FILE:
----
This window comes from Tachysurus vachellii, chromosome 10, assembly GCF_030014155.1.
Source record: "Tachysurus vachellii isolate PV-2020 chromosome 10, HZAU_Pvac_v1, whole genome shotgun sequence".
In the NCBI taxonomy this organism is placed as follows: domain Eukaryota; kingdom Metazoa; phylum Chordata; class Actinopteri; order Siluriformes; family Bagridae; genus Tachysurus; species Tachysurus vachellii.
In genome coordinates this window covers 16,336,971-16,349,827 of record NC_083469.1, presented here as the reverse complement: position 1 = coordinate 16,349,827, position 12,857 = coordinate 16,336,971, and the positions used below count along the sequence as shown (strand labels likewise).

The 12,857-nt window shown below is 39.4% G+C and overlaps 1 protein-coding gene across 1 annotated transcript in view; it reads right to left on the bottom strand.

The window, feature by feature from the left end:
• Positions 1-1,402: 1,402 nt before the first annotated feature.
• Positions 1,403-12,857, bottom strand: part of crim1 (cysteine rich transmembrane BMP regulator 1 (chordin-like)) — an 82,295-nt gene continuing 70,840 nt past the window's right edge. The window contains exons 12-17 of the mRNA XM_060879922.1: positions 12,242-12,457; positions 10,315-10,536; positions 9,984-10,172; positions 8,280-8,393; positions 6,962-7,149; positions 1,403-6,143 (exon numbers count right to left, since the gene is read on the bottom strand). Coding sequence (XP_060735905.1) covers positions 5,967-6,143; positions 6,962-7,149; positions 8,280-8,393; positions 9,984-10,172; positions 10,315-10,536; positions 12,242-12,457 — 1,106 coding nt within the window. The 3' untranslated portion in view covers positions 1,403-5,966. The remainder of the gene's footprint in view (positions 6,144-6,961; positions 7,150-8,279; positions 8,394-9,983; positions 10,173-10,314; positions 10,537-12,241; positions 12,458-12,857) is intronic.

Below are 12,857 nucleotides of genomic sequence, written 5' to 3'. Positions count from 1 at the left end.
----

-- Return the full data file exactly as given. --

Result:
This window comes from Tachysurus vachellii, chromosome 10, assembly GCF_030014155.1.
Source record: "Tachysurus vachellii isolate PV-2020 chromosome 10, HZAU_Pvac_v1, whole genome shotgun sequence".
In the NCBI taxonomy this organism is placed as follows: domain Eukaryota; kingdom Metazoa; phylum Chordata; class Actinopteri; order Siluriformes; family Bagridae; genus Tachysurus; species Tachysurus vachellii.
In genome coordinates this window covers 16,336,971-16,349,827 of record NC_083469.1, presented here as the reverse complement: position 1 = coordinate 16,349,827, position 12,857 = coordinate 16,336,971, and the positions used below count along the sequence as shown (strand labels likewise).

The 12,857-nt window shown below is 39.4% G+C and overlaps 1 protein-coding gene across 1 annotated transcript in view; it reads right to left on the bottom strand.

The window, feature by feature from the left end:
• Positions 1-1,402: 1,402 nt before the first annotated feature.
• Positions 1,403-12,857, bottom strand: part of crim1 (cysteine rich transmembrane BMP regulator 1 (chordin-like)) — an 82,295-nt gene continuing 70,840 nt past the window's right edge. The window contains exons 12-17 of the mRNA XM_060879922.1: positions 12,242-12,457; positions 10,315-10,536; positions 9,984-10,172; positions 8,280-8,393; positions 6,962-7,149; positions 1,403-6,143 (exon numbers count right to left, since the gene is read on the bottom strand). Coding sequence (XP_060735905.1) covers positions 5,967-6,143; positions 6,962-7,149; positions 8,280-8,393; positions 9,984-10,172; positions 10,315-10,536; positions 12,242-12,457 — 1,106 coding nt within the window. The 3' untranslated portion in view covers positions 1,403-5,966. The remainder of the gene's footprint in view (positions 6,144-6,961; positions 7,150-8,279; positions 8,394-9,983; positions 10,173-10,314; positions 10,537-12,241; positions 12,458-12,857) is intronic.

Below are 12,857 nucleotides of genomic sequence, written 5' to 3'. Positions count from 1 at the left end.